Wednesday, April 16, 2008

Random Cogitations...

Some thoughts that have been rattling around in my brain since yesterday’s experience…. I was impressed by the hospital staff’s acceptance of my relationship with Strong Heart.

I asked when I checked in, “Is it possible for my partner to come into the examining room with me? I’d like for her to be with me, if possible,” or words to that effect, making it clear that my partner was another woman. The receptionist didn’t blink, just told me I’d have to ask the technician.

So I did. And, again, a simple, “no, there really isn’t room,” was the only reaction.

And then, when the preliminary exam was done and the technician went off in search of the doctor, I asked if it were possible for someone to tell Strong Heart what was going on, or to bring her in so I could—I knew she’d be waiting to hear, out in the waiting room, and as it got to be twenty minutes, then half an hour, I didn’t want her to worry. And again, even though it was clear my partner was a woman, the response was professional and simple—if the doctor isn’t available right away, yes, we’ll let her know.

And the truth is, there really wasn’t room in there for anyone else. And while I was getting undressed/dressed/waiting, at least two other people were also told they couldn’t be with a patient. Both were mother-daughter pairs, and in one case, the (adult) daughter was actually the translator for her non-English-speaking mother. So it wasn’t just us by any means.

So why am I making such a big deal out of this?

Partly because it feels so good to be able to make such a request without a negative reaction, partly because it’s a sign of progress in River City (which tends to be conservative) and partly because it made me think.

Why am I so pleased at simple acceptance? Why do I feel so positively about simply being treated like everyone else?

Obviously, it’s partly because that hasn’t been the case for so many same-sex couples, even recently. And it’s especially poignant when medical issues are involved. When your health or your partner’s is threatened, you want both of you to be present at important moments, whether it’s tests or childbirth or treatment decisions.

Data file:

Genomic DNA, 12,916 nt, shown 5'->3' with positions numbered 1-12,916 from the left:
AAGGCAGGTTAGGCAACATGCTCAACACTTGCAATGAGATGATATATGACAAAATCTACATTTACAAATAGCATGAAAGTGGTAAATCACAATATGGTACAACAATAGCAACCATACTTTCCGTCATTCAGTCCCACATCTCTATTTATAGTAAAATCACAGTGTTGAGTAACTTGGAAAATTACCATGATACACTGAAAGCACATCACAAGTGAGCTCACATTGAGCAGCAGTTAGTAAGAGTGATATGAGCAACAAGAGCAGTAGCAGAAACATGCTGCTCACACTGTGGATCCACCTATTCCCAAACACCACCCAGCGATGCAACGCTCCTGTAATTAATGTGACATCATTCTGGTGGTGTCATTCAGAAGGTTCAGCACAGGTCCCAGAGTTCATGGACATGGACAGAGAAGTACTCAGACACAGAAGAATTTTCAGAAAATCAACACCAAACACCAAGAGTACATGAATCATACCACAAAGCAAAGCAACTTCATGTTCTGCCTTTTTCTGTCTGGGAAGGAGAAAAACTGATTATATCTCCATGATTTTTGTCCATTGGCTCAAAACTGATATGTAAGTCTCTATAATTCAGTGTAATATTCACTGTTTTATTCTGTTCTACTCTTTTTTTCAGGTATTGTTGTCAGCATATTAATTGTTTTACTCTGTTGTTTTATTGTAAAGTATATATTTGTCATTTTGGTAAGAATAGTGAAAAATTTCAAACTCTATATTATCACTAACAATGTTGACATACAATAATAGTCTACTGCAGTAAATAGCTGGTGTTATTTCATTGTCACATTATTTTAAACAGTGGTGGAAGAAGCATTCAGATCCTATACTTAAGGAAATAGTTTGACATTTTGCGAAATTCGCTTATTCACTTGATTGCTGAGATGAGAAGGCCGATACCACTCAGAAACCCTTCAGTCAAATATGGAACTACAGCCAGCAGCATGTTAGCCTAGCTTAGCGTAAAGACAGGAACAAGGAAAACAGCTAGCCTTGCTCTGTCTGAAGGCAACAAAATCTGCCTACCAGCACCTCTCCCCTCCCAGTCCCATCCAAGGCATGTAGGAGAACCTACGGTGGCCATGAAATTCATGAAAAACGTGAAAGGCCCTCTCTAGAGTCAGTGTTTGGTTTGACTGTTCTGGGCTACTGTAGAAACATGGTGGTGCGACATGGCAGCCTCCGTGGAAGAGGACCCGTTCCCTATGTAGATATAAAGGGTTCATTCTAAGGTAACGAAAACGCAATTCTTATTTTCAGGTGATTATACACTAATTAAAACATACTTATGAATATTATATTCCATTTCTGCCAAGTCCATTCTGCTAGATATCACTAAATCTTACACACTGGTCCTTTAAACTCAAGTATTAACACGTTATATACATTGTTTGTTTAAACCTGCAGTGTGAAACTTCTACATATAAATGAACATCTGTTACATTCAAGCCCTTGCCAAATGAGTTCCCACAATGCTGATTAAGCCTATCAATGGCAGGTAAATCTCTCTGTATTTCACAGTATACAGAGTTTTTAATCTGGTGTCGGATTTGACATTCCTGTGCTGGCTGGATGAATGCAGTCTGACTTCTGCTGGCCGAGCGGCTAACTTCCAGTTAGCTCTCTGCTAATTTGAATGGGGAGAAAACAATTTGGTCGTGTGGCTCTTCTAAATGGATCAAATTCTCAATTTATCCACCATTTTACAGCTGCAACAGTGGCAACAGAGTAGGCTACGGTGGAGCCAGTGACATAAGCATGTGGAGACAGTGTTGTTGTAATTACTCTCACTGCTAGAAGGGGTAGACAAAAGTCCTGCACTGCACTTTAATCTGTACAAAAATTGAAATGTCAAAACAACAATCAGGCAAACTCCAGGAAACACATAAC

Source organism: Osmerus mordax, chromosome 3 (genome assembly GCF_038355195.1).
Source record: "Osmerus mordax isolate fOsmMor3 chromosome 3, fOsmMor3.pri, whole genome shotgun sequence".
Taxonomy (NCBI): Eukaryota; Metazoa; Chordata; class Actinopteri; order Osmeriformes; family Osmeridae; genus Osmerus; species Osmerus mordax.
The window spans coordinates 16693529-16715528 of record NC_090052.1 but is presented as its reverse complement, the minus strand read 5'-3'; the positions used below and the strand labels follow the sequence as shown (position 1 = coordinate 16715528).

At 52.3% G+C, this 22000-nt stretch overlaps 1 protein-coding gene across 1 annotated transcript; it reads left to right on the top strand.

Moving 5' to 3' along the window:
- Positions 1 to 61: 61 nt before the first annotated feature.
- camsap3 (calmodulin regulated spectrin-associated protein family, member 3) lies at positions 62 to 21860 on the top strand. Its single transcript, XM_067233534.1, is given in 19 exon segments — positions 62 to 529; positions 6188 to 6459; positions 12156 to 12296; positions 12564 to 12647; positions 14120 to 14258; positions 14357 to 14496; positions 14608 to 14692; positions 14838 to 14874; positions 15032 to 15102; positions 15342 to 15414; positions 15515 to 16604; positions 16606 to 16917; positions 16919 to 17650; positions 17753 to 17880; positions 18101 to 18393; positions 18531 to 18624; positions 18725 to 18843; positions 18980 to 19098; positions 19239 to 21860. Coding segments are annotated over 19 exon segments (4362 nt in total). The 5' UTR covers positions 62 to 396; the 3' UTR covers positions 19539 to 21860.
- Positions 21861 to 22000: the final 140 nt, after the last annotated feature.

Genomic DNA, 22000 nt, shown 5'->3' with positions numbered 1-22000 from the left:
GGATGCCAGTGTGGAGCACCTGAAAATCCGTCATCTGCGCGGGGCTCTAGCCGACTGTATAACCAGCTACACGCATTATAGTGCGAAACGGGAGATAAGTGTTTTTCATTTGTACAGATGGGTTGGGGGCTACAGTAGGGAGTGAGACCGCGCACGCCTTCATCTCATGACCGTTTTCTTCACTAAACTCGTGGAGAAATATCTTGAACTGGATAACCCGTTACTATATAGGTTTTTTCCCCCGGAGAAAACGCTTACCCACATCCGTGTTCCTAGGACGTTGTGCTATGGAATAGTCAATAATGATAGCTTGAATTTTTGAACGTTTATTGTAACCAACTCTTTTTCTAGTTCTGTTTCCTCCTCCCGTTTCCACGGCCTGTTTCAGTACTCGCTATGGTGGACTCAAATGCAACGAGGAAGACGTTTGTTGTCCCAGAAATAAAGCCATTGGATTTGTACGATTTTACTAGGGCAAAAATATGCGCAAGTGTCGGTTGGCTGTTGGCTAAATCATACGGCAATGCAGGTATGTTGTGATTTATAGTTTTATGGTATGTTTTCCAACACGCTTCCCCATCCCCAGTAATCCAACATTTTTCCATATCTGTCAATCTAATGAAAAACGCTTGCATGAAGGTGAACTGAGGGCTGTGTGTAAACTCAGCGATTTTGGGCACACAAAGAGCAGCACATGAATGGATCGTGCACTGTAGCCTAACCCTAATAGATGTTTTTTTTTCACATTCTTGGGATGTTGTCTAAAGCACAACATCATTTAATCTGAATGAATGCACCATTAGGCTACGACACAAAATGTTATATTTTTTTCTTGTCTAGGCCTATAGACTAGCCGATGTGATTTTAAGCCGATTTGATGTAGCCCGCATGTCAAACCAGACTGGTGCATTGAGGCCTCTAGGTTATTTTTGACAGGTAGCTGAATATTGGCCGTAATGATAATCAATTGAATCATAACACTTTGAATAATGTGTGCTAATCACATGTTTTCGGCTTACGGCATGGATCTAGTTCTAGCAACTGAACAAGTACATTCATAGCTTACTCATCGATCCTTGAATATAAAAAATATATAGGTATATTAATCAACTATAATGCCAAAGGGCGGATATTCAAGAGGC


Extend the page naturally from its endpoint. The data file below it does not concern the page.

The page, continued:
But a part of me is annoyed and irritated that I even have to think about it; and that I am, in fact, so pleased at being treated like everyone else.

Why should I even have to think about these things? Why should it be doubtful whether the person who is closest to me, who knows more about what I want and need than anyone (except perhaps my son and my mother), is permitted to be with me when I need her?

I don’t really have answers to these questions…just thinking them over and putting them out there.


Songbird said...

I'm glad for the response you received. I hope that time will be the door-opener to a new understanding of relationships that are not defined by old-fashioned standards.

rev maria said...

I am also pleased and encouraged by your experience. It's not that long ago that I had to watch as the beloved partner of a dying man was refused permission to have any say in his partner's treatment. Yes, the patient's parents asked for and respected his opinions, but ultimately they were the only ones the medical staff would listen to.

LutheranChik said...

I had the same positive experience at my rural hospital when I wound up in the ER after a household accident. The staff didn't bat an eye when FT identified herself as my partner.

I remember the nanosecond of hesitation the first time I had to update my medical information, before I put "Partner" instead of "Friend" next to Fellow Traveler's name. But -- there comes a point when it becomes just too tiring to play "Let's pretend" in situations like this.

jadedjabber said...

This is a very uplifting experience. I am often afraid to even put myself in that position to find out whether or not the response will be favorable or not. Brava for your courage.

Rainbow Pastor said...

Well, JJ, I don't know about courage, really. Here in the Far North (AKA Canada), legally they cannot discriminate on the basis of sexual orientation. Of course, that doesn't mean that staff couldn't be rude if they wanted to--but I can deal with rudeness better than I can with discrimination. So I'm not sure it took much courage.

Not to mention that my picture had been featured in the local paper recently, part of an article on a grant the church received...I'm not terribly low-profile here in River City, and I'm often stopped on the street by people who recognise me. So it's possible that played into it as well.

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